Metrics for Reporting on Continuous Monitoring

Metrics for Reporting on Continuous Monitoring

No matter how far along you are in establishing continuous monitoring, you should be reporting on the performance of the InfoSec compliance program and events that impact the organization’s position on security, compliance, or risk. While metrics are typically the preferred method for capturing relative information in reports to stakeholders — not all metrics are created equal. 

AuditBoard’s new ebook, The InfoSec Survival Guide: Achieving Continuous Compliance, explores how metrics fit into a strong continuous monitoring program. Download the full guide here, and continue reading to learn about how to formulate metrics that will best serve your compliance program. 

Strong metrics should measure the performance of established measures (e.g., controls, baselines, SLAs) across tactical areas impacting the business, allowing you to escalate red flags or concerning trends to executive management. These consist of Key Risk Indicators (KRIs), Key Performance Indicators (KPIs), and analysis. The design of your continuous monitoring program should support your level and frequency of reporting metrics. 

The following is a general overview of the metrics used in continuous monitoring reporting: 

  1. KRIs. COBIT 5 for Risk defines KRIs as metrics that show the enterprise is or has a high probability of being, subject to a risk that exceeds the defined risk appetite. Because KRIs are pre-event metrics, they provide InfoSec the opportunity to engage with process owners and stakeholders before something becomes an issue. KRIs to consider tracking include:
    • Number of critical systems or applications
    • Number of users with access to all records (in a critical system)
    • Number of competitor data breaches in the past year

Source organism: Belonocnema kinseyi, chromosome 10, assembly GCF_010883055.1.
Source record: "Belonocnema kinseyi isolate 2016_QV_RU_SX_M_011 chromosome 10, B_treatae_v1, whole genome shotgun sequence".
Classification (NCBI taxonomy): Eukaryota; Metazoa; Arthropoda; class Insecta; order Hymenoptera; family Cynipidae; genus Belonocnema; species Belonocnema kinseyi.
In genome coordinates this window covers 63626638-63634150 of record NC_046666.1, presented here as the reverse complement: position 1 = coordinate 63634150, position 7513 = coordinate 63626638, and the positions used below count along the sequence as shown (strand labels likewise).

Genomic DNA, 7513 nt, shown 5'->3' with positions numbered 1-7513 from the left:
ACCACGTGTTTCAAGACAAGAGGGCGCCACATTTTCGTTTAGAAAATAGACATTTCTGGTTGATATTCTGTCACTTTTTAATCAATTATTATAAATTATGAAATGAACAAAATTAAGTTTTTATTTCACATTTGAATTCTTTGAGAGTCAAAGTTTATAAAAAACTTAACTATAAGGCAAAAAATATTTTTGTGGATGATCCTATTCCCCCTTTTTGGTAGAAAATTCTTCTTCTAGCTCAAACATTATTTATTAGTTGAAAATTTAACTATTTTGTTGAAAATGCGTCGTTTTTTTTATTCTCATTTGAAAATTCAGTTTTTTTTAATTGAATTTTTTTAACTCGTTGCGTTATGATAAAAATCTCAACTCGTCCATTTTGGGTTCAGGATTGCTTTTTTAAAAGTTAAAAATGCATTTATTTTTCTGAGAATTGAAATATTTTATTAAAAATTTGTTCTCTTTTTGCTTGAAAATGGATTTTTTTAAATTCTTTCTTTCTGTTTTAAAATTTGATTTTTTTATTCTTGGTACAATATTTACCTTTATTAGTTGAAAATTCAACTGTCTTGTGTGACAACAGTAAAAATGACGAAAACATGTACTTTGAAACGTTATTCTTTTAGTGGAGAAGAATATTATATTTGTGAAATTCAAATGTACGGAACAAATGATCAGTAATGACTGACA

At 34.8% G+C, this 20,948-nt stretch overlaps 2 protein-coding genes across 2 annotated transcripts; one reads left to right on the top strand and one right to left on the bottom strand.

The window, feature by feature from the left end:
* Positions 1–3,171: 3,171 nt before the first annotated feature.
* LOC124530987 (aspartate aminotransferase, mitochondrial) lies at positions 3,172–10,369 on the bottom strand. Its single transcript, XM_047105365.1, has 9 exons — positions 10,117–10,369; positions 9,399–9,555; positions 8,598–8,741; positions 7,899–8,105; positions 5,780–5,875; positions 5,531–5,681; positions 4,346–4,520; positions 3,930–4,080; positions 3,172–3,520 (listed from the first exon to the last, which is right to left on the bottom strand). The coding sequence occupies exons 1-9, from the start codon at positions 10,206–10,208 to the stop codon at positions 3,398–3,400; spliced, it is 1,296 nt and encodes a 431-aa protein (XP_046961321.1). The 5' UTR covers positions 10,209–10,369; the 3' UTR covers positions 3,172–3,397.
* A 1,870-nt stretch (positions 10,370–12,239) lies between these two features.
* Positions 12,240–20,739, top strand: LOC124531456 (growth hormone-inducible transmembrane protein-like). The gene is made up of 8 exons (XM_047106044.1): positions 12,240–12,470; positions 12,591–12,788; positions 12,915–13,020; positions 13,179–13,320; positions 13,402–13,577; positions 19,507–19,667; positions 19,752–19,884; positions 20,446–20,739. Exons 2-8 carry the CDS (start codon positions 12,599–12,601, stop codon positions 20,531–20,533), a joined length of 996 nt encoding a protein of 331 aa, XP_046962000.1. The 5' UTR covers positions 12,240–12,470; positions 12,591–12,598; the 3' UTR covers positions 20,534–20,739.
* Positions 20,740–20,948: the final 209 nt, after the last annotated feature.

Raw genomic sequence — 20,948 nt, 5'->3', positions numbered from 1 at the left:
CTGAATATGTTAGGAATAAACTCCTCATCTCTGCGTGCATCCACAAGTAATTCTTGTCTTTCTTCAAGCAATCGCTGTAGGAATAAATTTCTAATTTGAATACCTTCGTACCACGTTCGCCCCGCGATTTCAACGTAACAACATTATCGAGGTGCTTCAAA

• Number of malicious firewall events month to month
    • Percent of third parties without a current security review
    • Percent of incomplete security awareness training (or past due)
    • Percent of systems without endpoint protection coverage
    • Percent of systems with past due security patches
  2. KPIs. Key performance indicators are metrics that provide executive management and sometimes the board with a snapshot of how your security program is functioning over time. Use KPIs to illustrate a story about your environment when updating management. KPIs to consider tracking include:
    • Compliance status by framework
    • Control effectiveness by process
    • Number of phishing emails reported, last campaign
    • Number of phishing failures per quarter
    • Percent of vulnerabilities remediated in/out of SLA
    • Percent of completed policy acknowledgments 
  3. Issues Management Effectiveness. KPIs specific to the performance of your issues management program are often what management is interested in most. Issue KPIs to consider tracking include:
    • Number of new high-risk InfoSec findings
    • Issues identified by root cause
    • Issues that are repeatedly identified 
    • Issues by department, owner, or system
    • The trend of past due action plans
    • Expiring risk acceptances

To learn more about creating a strong foundation for reporting on continuous monitoring, download the full ebook, The InfoSec Survival Guide: Achieving Continuous Compliance.


John Volles, CISA, is a Director of Information Security Compliance responsible for managing AuditBoard’s compliance, risk, and privacy obligations as well as helping customers understand AuditBoard’s security posture and position. John joined AuditBoard from EY, where he reviewed and implemented client compliance programs and supporting technologies. Connect with John on LinkedIn.